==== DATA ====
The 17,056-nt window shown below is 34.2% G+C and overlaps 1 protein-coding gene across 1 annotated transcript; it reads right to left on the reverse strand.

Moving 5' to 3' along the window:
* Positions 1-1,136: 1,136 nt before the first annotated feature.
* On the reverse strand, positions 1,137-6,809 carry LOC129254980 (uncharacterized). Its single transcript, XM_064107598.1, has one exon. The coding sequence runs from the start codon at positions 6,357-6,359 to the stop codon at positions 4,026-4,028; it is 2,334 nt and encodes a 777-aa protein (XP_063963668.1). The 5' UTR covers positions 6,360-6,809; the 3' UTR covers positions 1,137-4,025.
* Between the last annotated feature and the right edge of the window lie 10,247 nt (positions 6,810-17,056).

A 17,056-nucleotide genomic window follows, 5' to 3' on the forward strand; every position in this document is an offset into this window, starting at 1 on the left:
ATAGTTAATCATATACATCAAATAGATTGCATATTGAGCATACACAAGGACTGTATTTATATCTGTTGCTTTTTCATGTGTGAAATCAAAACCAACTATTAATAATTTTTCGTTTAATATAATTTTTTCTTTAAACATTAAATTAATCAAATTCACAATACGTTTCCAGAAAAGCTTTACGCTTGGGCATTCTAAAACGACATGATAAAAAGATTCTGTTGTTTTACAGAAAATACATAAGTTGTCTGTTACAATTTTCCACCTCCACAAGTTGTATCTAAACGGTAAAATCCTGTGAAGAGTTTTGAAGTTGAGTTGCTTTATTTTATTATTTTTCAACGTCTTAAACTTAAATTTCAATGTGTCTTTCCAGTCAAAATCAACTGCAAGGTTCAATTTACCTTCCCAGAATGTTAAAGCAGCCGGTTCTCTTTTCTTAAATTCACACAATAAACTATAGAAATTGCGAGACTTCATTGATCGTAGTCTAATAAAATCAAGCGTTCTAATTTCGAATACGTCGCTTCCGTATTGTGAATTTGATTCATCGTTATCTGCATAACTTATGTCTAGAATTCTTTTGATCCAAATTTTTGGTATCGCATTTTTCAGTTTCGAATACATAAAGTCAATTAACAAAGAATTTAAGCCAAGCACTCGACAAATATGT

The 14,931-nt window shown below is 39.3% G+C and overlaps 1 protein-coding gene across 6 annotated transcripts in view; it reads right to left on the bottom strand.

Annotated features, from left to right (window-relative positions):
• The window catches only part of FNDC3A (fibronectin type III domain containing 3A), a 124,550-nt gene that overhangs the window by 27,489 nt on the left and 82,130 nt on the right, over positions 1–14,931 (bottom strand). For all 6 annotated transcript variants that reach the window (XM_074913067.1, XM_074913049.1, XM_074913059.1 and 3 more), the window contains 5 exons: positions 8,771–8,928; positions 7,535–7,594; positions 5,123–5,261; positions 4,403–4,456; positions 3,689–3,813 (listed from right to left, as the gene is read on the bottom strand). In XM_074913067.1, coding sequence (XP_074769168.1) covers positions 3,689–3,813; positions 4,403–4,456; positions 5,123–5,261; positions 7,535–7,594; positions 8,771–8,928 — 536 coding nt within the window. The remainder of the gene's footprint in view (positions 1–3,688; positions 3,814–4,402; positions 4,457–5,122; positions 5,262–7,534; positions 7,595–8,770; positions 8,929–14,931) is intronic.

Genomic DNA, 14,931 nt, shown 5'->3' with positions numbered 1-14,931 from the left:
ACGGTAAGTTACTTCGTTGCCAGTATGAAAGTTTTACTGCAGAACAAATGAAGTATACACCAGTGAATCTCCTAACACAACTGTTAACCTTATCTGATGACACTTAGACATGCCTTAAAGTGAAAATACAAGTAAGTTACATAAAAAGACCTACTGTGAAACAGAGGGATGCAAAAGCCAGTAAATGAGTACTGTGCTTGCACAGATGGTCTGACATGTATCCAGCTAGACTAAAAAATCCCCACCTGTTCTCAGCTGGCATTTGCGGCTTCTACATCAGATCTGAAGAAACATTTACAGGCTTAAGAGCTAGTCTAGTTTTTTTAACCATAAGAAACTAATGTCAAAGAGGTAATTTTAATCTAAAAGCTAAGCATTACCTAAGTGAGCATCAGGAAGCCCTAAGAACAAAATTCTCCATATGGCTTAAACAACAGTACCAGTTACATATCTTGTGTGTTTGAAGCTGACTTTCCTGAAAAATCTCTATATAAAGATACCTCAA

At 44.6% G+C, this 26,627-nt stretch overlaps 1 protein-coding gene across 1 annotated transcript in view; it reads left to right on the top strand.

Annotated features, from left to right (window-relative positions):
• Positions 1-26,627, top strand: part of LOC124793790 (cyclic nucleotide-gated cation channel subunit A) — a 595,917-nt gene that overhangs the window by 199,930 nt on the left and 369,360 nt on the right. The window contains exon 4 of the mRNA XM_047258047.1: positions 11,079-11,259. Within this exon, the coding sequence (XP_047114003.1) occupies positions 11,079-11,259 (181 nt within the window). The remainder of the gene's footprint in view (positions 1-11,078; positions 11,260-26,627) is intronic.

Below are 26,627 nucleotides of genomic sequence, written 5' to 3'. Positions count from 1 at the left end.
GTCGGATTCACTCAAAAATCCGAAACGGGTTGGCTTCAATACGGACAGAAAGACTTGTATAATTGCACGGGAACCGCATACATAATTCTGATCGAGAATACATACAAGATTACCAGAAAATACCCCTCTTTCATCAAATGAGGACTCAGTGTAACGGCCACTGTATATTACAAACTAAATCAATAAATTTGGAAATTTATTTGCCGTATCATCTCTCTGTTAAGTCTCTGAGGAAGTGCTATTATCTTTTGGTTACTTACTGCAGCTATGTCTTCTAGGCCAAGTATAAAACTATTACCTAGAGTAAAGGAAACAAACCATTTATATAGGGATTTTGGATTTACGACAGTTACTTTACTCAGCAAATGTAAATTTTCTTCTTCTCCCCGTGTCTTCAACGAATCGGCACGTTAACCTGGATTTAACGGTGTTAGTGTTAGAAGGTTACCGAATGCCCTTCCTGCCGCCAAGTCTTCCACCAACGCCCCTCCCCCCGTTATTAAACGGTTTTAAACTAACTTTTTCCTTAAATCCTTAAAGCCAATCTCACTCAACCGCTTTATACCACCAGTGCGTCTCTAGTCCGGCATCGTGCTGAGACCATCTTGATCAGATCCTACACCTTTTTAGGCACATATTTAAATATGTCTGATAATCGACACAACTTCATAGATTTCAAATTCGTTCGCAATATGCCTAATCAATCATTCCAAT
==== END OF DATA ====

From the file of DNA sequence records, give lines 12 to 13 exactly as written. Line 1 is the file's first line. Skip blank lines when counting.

ACGGTAAGTTACTTCGTTGCCAGTATGAAAGTTTTACTGCAGAACAAATGAAGTATACACCAGTGAATCTCCTAACACAACTGTTAACCTTATCTGATGACACTTAGACATGCCTTAAAGTGAAAATACAAGTAAGTTACATAAAAAGACCTACTGTGAAACAGAGGGATGCAAAAGCCAGTAAATGAGTACTGTGCTTGCACAGATGGTCTGACATGTATCCAGCTAGACTAAAAAATCCCCACCTGTTCTCAGCTGGCATTTGCGGCTTCTACATCAGATCTGAAGAAACATTTACAGGCTTAAGAGCTAGTCTAGTTTTTTTAACCATAAGAAACTAATGTCAAAGAGGTAATTTTAATCTAAAAGCTAAGCATTACCTAAGTGAGCATCAGGAAGCCCTAAGAACAAAATTCTCCATATGGCTTAAACAACAGTACCAGTTACATATCTTGTGTGTTTGAAGCTGACTTTCCTGAAAAATCTCTATATAAAGATACCTCAA

At 44.6% G+C, this 26,627-nt stretch overlaps 1 protein-coding gene across 1 annotated transcript in view; it reads left to right on the top strand.